Local Knowledge

October 2021


For TGA Member Clubs looking for an inexpensive way to provide fresh and interesting playing opportunities for their golfers, the addition of combination tees might just be the no-hassle solution. The idea of “combo tees” — using two or more sets of tees to add variety to a course’s setup — is probably the easiest way to update a course and to encourage golfers to play from a set of tees best suited to their driving distance. And, best of all, it’s not something that requires investing in new tee boxes or other construction projects, either.

The USGA and PGA of America’s Tee It Forward initiative has shown that when people play from a yardage more suitable to their age or playing ability, they have more fun. In addition to providing more enjoyment for golfers, playing from the correct set of tees also can be one of the most important steps that golfers take in improving pace of play.

There are many ways to choose which combination of teeing areas to use. Some possibilities include switching tees on every other hole, using a different set of tees on short par- 3s, less difficult par- 5s, and/or longer par-4s. Talk to your golfers and find out what they want and how they would like to play the course, and we can help you give them what they are looking for.

Provided a Member Club has up-to-date USGA Course and Slope Ratings for each tee set, the TGA can readily determine and issue combo tee ratings at no cost and without the need for a course to be rerated. (It’s important to note that the request to provide combo tee ratings must come from club management and not individual golfers.)

To contact Zach Madison, the TGA’s Manager of USGA Products, for more information about USGA Course and Slope Ratings for combo tees at your course, click here. For more general information about the Course Rating System, click here.


Encouraged by a successful 2020 introductory campaign in San Antonio, the Texas Golf Association Foundation (TGAF), with the support of local golf clubs, is looking to expand the popular, nationwide Youth on Course (YOC) program throughout the rest of Texas in 2021.

Established in 2006 by the Northern California Golf Association, YOC is a non-profit organization dedicated to opening doors, supporting dreams and transforming the lives of young people through opportunities on and off the course, including subsidized golf to make the game more appealing, inclusive and accessible to nurture the next generation of lovers of the game.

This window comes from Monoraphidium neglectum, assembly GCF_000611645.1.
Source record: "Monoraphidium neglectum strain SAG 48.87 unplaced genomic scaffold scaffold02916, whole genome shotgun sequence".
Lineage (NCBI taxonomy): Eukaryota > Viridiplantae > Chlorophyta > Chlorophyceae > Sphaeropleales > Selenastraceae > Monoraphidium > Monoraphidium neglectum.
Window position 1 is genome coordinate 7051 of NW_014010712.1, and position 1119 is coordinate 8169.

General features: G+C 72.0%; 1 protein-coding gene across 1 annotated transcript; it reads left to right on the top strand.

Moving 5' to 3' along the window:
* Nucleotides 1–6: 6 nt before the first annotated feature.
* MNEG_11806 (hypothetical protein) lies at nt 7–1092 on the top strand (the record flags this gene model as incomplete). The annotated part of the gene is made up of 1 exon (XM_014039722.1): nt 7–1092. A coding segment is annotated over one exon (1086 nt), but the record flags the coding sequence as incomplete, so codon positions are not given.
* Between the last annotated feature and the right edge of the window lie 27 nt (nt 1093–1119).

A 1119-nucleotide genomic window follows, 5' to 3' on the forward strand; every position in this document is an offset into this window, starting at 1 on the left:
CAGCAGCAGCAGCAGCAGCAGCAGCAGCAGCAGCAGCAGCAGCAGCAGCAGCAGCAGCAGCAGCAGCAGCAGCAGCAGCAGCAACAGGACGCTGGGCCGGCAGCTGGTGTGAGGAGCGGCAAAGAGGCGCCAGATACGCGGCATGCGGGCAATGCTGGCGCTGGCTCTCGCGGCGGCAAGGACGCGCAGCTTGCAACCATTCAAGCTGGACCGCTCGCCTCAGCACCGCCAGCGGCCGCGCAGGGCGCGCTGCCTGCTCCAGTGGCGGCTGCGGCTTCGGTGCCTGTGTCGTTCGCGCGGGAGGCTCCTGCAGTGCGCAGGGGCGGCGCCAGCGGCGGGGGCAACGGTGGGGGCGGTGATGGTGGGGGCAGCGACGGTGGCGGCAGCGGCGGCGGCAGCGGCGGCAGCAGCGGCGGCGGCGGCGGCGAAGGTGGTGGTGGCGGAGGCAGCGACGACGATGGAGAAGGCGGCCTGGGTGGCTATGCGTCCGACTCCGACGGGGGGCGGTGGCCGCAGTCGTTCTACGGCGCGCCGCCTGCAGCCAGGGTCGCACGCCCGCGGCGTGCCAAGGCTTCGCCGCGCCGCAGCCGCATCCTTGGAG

It’s easy for clubs to join the YOC network, and participating courses have the opportunity to fill unused tee times, drive revenue to their courses and welcome in new and loyal customers – all without sacrificing the bottom line.

To learn more about the benefits of being an official YOC course partner and growing the game of golf in Texas, click here.


The Texas Alliance of Recreational Organizations (TARO) will be hosting an Allied Association Meeting on Tuesday, October 26 at Lakeside Country Club in Houston.

This event is open to all club industry professionals and allied association members, which includes but is not limited to the Northern and Southern Texas Sections of the PGA, Texas Chapters of the Club Managers, Golf Course Superintendents and United States Tennis Associations of America, Texas Golf Association and Texas Turfgrass Association.

The foremost purpose of TARO is to participate effectively in the state’s legislative and regulatory processes for the benefit of its supporters and their constituents. TARO also serves to educate its supporters on issues affecting them and to foster good will among its supporters by preparation and circulation of periodic publications and sponsorship of educational programs.

This year’s keynote speakers will be Joe Trauger, VP of Government Relations for the National Club Association, and Gib Lewis, TARO Lobbyist and former Speaker of the Texas House of Representatives.

Registration is complimentary; however, attendees are asked to make a voluntary donation to TARO PAC, which supports the campaigns of those committed to maintaining a healthy business environment for Texas clubs. (By law, TARO PAC can only accept personal checks from individuals.)

For more information and to register online, click here.


Yearlong team effort integrates new members into fabric of club.

For the management team at Saucon Valley Country Club, membership development is a marathon, not a sprint. In fact, it involves a yearlong program dedicated to ensuring that the club is meeting the needs of its newest members.

Saucon Valley’s winning CMAA Idea Fair entry makes it clear that integrating new members into the fabric of the club isn’t a job for just one person or one department. The entire team at the Bethlehem, Pa, club comes together to ensure that new members are welcomed like family.

General Manager Kimberly Warren, CCM, said an assessment of the club’s new-member orientation concluded that the program wasn’t doing enough to help recent joiners assimilate into club life.

Club officials needed an organized way to keep in touch with new members, she concluded.

The solution was a New Member Follow-up Chart, which tracks the member interaction of various departments within the club. The goal is to have each department touch base with new members until they celebrate their one-year anniversary with the club, at which point the general manager sends a personalized letter.

To learn more about Saucon Valley’s membership development program, click here.